afternoon, and I rode hard, sick as I was. I was too sick to smoke.
As it happened, Peter had started early from his last camp and I
caught him just as he was turning off into Comesomehow track.
“What's up, Joe?” he asked as I rode up to him—but he could see.
“Jack Barnes is on the booze at Thomas's,” I said.
Peter just looked right through me. Then he turned his horse's head
without a word, and rode back with me. And, after a while, he said, as
if to himself:
“Poor Clara! Poor little lassie!”
By the time we reached the shanty it was well on in the afternoon. A
fight was stopped in the first round and voices lowered when the chaps
caught sight of us. As Peter walked into the bar one or two drunks
straightened themselves and took off their hats with drunken sentiment.
“Where is Jack Barnes, Thomas?” asked Peter, quietly.
“He's in there if you want to see him,” said Thomas, jerking his
head towards the parlour.
We went in, and when Peter saw Jack lying there I noticed that
swift, haunted look came into his eyes, as if he'd seen a ghost of the
past. He sat down by the sofa to wait until Jack woke. I thought as he
sat there that his eyes were like a woman's for sympathy and like a
dog's for faithfulness. I was very shaky.
Presently Thomas looked in. “Is there anything I can do for you,
M'Laughlan?” he asked in as civil a tone as he could get to.
“Yes,” said Peter, “bring me a flask of your best whisky—your own,
mind—and a glass.
“We shall need the whisky for him on the track, Joe,” said Peter,
when the flask came. “Get another glass and a bottle of soda; you want
a nip.” He poured out a drink for himself.
“The first thing we've got to do is to get him away; then I'll soon
put him on his feet. But we'll let him sleep a while longer. I find
I've got business near Solong, and I'm going down with you.”
By and by Jack woke up and glared round, and when he caught sight of
Peter he just reached for his hands and said, “Peter! Thank God you've
come!” Then he said, “But I must have a drink first, Peter.”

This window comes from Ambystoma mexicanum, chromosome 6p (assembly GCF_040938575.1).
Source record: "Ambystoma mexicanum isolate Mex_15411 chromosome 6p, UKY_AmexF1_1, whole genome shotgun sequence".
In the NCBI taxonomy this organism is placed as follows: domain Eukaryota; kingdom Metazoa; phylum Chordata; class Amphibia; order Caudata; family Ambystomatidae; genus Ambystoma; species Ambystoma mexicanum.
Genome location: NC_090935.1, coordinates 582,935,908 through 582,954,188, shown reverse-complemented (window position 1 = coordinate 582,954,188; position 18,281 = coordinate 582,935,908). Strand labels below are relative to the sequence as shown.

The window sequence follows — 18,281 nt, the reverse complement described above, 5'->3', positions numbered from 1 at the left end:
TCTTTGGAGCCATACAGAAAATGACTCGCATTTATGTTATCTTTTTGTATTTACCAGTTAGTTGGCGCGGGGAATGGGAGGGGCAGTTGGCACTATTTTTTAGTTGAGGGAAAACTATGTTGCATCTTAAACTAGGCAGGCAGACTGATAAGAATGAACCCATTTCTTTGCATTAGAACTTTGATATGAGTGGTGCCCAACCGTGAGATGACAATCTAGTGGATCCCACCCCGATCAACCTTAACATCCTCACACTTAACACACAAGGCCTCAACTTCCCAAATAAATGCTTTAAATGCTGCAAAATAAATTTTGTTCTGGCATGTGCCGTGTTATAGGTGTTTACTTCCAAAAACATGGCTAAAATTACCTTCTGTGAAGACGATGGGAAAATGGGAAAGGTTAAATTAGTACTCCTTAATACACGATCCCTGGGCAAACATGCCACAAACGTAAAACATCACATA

“All right, Jack, you shall have a drink,” said Peter; and he gave
him a stiff nobblerq. It steadied Jack a bit.
“Now listen to me, Jack,” said Peter. “How much money have you got
“I—I can't think,” said Jack. “I've got a cheque for twenty pounds
here, sewn inside my shirt.”
“Yes; but you drew thirty-six in three cheques. Where's the rest?”
“Thomas has ten,” said Jack, “and the six—well, the six is gone. I
was playing cards last night.”
Peter stepped out into the bar.
“Look here, Thomas,” he said quietly, “you've got a ten-pound cheque
“I know I have.”
“Well, how much of it does he owe you?”
“The whole, and more.”
“Do you mean to tell me that? He has only been here since yesterday
“Yes; but he's been shoutin' all round. Look at all these chaps
“They only came yesterday afternoon,” said Peter. “Here, you had
best take this and give me the cheque;” and Peter laid a five-pound
note on the bar. Thomas bucked at first, but in the end he handed over
the cheque—he had had several warnings from the police. Then he
suddenly lost all control over himself; he came round from behind the
bar and faced Peter.
“Now, look here, you mongrel parson!” he said. “What the —-do you
mean by coming into my bar and, interfering with me. Who the —- are
you anyway? A —-!” He used the worst oaths that were used in the bush.
“Take off your —-coat!” he roared at last, shaping up to Peter.
Peter stepped back a pace and buttoned his coat and threw back his
“No need to take off my coat, Thomas,” he said, “I am ready.”
He said it very quietly, but there was a danger-signal—a red light
in his eyes. He was quiet-voiced but hard-knuckled, as some had reason
Thomas balked like a bull at a spread umbrella. Jack lurched past me
as I stood in the parlour door, but I caught him and held him back; and
almost at the same moment a wretched old boozer that we called “Awful
Example,” who had been sitting huddled, a dirty bundle of rags and
beard and hair, in the corner of the bar, struggled to his feet,
staggered forward and faced Thomas, looking once again like something
that might have been a man. He snatched a thick glass bottle from the
counter and held it by the neck in his right hand.
“Stand back, Thomas!” he shouted. “Lay a hand—lay a finger on Peter
M'Laughlan, and I'll smash your head, as sure as there's a God above us
and I'm a ruined man!”
Peter took “Awful” gently by the shoulders and sat him down. “You
keep quiet, old man,” he said; “nothing is going to happen.” Thomas
went round behind the bar muttering something about it not being worth
his while to, etc.
“You go and get the horses ready, Joe,” said Peter to me; “and you
sit down, Jack, and keep quiet.”
“He can get the horses,” growled Thomas, from behind the bar, “but
I'm damned if he gets the saddles. I've got them locked up, and I'll
something well keep them till Barnes is sober enough to pay me what he
Just then a tall, good-looking chap, with dark-blue eyes and a long,
light-coloured moustache, stepped into the bar from the crowd on the